The recent controversy about how American history should be taught in public schools (in Colorado and elsewhere) has me thinking a lot about patriotism, and what it would mean to teach it -- and why so many Americans seem to think that teaching a fuller version of our national history somehow diminishes it (and us).
I assigned a thought provoking essay by George Kateb in my
Just War Theory class this semester, "Is Patriotism a Mistake," and
that's pushed me a bit too. Kateb argues that patriotism, in its essence, is an attack on the Enlightenment. One's country is an abstraction, not a principle; morally speaking, there is 'no there there.' A moral principle is by definition universal, while patriotism decidedly is not. Patriotism makes self-love and self-concern into an ideal - and the inevitable result, Kateb concludes, is self-preference. And violence.
As an American history professor, I'm
having difficulty figuring out how one 'teaches patriotism,' and indeed whether one should consciously seek to do so at all.
assume that patriotism is defined as love of country -- as opposed
to nationalism or jingoism, which includes an assertion that our
country is somehow 'better' or 'superior' to others -- then I fail to
see how teaching an American history drained of conflict, ambiguity, and
wrongful deeds encourages students to love their country, any more than
loving our spouse requires us to willfully ignore their flaws and
I have been teaching and writing about the history of race,
inequality, war and politics for two decades now, and my patriotism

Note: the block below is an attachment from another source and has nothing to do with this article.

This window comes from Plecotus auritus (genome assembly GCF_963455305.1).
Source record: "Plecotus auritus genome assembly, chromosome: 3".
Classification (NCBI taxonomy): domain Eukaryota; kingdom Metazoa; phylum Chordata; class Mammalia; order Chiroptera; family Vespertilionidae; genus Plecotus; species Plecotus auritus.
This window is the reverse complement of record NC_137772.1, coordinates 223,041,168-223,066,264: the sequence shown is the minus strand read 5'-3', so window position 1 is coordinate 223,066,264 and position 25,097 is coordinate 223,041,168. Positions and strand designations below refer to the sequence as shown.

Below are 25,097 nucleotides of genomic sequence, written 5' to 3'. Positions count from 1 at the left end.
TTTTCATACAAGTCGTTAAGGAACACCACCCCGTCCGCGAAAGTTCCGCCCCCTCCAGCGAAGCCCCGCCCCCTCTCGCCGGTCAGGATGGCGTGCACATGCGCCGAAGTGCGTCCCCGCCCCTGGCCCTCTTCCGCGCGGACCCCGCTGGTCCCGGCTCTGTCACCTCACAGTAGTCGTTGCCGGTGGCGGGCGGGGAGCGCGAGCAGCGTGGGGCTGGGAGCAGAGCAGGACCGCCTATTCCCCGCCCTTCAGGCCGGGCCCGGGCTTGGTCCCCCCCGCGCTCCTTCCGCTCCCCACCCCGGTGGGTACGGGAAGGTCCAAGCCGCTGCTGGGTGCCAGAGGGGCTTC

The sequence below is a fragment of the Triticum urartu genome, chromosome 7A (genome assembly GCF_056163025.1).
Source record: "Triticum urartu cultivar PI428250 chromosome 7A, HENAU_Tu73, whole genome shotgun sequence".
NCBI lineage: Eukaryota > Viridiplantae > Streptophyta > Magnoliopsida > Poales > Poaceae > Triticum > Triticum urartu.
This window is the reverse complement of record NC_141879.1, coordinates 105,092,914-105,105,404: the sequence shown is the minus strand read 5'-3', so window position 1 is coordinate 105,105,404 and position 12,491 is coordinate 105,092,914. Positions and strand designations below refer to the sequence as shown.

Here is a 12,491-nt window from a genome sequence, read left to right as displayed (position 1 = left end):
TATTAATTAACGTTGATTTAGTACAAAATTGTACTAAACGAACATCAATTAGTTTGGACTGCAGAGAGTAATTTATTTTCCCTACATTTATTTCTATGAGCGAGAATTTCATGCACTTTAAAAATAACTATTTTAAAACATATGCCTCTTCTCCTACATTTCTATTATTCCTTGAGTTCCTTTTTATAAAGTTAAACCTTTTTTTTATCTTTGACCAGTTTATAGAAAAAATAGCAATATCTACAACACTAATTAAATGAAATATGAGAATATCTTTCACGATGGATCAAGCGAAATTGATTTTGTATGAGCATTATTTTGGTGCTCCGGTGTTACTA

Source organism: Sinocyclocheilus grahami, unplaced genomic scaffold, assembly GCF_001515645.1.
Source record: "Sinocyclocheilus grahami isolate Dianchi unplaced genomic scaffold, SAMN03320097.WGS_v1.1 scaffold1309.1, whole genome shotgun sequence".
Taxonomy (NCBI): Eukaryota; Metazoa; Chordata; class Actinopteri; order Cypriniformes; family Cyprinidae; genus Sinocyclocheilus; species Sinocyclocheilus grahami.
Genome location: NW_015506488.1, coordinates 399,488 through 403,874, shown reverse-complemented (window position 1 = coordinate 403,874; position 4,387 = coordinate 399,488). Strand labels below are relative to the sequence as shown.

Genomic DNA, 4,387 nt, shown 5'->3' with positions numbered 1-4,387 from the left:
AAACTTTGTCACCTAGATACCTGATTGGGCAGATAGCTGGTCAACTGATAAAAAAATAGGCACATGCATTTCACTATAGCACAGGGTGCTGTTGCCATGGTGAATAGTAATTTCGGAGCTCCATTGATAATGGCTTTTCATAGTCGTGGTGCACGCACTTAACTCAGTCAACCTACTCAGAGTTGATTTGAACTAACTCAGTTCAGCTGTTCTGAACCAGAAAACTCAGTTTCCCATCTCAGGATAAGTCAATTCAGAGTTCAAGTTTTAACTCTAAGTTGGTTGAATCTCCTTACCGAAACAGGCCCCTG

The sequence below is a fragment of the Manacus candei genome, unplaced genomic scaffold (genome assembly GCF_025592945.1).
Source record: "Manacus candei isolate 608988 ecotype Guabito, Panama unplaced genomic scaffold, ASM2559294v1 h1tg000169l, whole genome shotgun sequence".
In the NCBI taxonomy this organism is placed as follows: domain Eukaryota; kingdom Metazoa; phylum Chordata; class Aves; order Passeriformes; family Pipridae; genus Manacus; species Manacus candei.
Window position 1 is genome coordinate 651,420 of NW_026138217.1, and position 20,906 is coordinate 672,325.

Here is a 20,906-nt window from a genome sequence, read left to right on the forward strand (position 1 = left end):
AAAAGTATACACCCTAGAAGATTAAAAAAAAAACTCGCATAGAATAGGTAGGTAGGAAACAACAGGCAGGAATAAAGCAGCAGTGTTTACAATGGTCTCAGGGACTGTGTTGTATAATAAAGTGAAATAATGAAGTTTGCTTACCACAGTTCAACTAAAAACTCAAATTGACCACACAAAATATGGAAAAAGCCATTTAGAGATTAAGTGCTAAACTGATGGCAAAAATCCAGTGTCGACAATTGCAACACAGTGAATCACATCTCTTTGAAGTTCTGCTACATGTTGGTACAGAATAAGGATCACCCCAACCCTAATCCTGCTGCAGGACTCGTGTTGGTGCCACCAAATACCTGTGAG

remains undiminished, though it is tempered and imperfect, like all love
is; how is one to value and respect the lightest parts of us -- the
'better angels of our nature' -- without understanding the dark ones
More to the point, how are we supposed to understand some of the
trials and tribulations of other members of our American community in
the present (patriotism requires us to love them too, yes?) without
opening our eyes to ALL of our history? If America is a country worth
loving, we have nothing to fear from the truth. And if America is NOT a
country worth loving, surely patriotism is indeed a mistake. It is something to be valued as long as valuing it remains consistent with justice; when these two paths diverge, the principled person must plant their seeds in deeper soil. The task
for all of us, of course, is to make our collective enterprise worthy of
love. To me, that's patriotism. A relationship is a process, not a
golden idol requiring genuflection.
- Mark Santow
- I am Associate Professor and Chair of the History Department at the University of Massachusetts-Dartmouth. I am also the Academic Director of the Clemente Course in the Humanities, in New Bedford MA. Author of "Social Security and the Middle Class Squeeze" (Praeger, 2005) and the forthcoming "Saul Alinsky the Dilemma of Race in the Post-War City" (University of Chicago Press), my teaching and scholarship focuses on American urban history, social policy, and politics. I am presently writing a book on home ownership in modern America, entitled "Castles Made of Sand? Home Ownership and the American Dream." I live in Providence RI, where I have served on the School Board since March 2015. All opinions posted here are my own.